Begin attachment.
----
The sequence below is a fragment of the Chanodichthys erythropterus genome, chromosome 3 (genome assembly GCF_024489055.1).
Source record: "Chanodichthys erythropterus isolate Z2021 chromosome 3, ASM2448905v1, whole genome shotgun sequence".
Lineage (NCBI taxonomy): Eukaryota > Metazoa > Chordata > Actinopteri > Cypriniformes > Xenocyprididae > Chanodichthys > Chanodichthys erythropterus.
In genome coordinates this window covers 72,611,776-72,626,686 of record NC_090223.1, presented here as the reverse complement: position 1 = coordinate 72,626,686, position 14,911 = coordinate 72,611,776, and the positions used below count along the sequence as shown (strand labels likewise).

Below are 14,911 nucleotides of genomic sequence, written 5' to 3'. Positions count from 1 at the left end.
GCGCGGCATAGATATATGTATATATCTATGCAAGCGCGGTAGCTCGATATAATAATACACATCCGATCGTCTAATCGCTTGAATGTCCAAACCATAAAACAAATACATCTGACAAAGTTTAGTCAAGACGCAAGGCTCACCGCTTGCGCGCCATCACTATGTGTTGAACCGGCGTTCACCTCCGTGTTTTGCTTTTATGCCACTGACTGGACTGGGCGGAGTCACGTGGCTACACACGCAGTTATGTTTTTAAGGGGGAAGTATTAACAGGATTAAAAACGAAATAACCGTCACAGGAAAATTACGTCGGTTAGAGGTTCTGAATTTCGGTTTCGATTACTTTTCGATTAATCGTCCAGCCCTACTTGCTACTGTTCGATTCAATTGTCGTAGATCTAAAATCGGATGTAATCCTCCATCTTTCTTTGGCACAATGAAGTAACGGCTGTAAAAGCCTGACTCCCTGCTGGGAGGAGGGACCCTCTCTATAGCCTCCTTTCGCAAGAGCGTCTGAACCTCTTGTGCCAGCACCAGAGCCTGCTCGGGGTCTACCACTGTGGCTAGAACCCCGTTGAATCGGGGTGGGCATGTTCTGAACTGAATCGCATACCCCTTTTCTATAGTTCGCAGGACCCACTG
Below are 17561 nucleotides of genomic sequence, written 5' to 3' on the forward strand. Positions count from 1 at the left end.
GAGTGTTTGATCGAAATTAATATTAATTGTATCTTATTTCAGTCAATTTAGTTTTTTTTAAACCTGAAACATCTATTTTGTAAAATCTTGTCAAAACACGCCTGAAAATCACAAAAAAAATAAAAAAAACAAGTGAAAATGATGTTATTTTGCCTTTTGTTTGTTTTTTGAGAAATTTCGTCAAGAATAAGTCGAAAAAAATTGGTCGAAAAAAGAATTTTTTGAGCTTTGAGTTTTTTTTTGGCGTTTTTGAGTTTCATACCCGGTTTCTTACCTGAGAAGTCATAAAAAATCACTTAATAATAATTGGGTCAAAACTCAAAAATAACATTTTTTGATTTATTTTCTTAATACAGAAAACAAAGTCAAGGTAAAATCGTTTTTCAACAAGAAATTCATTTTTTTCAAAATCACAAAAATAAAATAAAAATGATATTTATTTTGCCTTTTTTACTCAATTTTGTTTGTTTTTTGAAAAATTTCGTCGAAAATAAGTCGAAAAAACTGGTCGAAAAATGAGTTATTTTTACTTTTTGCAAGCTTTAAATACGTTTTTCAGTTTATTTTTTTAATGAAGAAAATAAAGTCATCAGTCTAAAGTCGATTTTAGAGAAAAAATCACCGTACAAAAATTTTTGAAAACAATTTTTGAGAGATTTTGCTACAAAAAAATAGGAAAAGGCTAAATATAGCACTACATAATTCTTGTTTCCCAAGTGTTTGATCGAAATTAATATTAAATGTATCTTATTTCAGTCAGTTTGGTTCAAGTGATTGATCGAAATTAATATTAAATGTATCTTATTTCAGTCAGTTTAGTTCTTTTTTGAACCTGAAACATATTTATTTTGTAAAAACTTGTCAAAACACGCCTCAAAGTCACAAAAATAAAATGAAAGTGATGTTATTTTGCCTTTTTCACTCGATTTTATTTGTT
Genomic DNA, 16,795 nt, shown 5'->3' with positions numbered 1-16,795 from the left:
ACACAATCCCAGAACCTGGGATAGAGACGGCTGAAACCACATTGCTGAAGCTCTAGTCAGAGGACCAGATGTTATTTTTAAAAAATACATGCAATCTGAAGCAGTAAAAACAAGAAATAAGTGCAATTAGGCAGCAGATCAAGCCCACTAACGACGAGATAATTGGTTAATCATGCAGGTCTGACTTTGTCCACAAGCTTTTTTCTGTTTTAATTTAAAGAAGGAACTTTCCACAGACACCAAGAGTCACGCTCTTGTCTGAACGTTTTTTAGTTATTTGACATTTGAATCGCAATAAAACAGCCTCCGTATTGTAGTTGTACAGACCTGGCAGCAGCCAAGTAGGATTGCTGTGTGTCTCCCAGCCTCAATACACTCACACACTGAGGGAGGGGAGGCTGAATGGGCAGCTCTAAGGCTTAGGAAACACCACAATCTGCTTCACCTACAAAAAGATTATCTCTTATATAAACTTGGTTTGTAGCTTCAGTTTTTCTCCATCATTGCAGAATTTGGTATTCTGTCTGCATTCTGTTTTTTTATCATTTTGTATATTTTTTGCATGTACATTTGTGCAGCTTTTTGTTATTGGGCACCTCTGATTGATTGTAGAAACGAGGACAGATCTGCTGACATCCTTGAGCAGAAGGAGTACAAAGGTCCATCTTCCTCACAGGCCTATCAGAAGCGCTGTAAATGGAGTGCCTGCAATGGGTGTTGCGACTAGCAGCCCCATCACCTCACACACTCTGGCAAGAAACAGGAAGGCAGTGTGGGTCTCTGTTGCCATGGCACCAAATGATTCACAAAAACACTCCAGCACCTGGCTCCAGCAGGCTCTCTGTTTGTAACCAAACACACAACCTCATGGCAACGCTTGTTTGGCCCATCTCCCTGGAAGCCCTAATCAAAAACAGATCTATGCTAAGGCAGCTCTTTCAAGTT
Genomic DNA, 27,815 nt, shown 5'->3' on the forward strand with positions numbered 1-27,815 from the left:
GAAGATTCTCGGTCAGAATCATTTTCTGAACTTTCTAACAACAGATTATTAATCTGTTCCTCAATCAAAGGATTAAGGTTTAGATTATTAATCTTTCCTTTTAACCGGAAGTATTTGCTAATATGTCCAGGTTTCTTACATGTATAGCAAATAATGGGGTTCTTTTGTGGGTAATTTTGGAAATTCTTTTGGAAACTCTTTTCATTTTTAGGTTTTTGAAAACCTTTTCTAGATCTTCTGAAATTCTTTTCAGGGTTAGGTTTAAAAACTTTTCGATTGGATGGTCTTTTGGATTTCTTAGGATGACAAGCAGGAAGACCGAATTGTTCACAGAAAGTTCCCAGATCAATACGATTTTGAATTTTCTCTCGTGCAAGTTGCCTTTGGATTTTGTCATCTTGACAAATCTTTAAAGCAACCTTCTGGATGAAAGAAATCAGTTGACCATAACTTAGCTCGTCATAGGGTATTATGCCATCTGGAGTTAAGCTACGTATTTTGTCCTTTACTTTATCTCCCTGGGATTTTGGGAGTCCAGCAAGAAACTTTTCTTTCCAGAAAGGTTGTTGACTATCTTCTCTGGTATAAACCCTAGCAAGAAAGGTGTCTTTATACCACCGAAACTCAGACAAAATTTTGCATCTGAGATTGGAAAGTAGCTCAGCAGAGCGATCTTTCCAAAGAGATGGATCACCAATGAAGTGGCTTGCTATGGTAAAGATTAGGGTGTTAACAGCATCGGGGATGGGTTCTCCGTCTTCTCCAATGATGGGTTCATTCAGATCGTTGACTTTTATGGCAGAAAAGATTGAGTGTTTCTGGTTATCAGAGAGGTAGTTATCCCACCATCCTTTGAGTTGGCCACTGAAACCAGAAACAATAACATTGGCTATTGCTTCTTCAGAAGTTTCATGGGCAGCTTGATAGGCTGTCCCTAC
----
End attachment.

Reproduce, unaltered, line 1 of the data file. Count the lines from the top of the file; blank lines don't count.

The sequence below is a fragment of the Chanodichthys erythropterus genome, chromosome 3 (genome assembly GCF_024489055.1).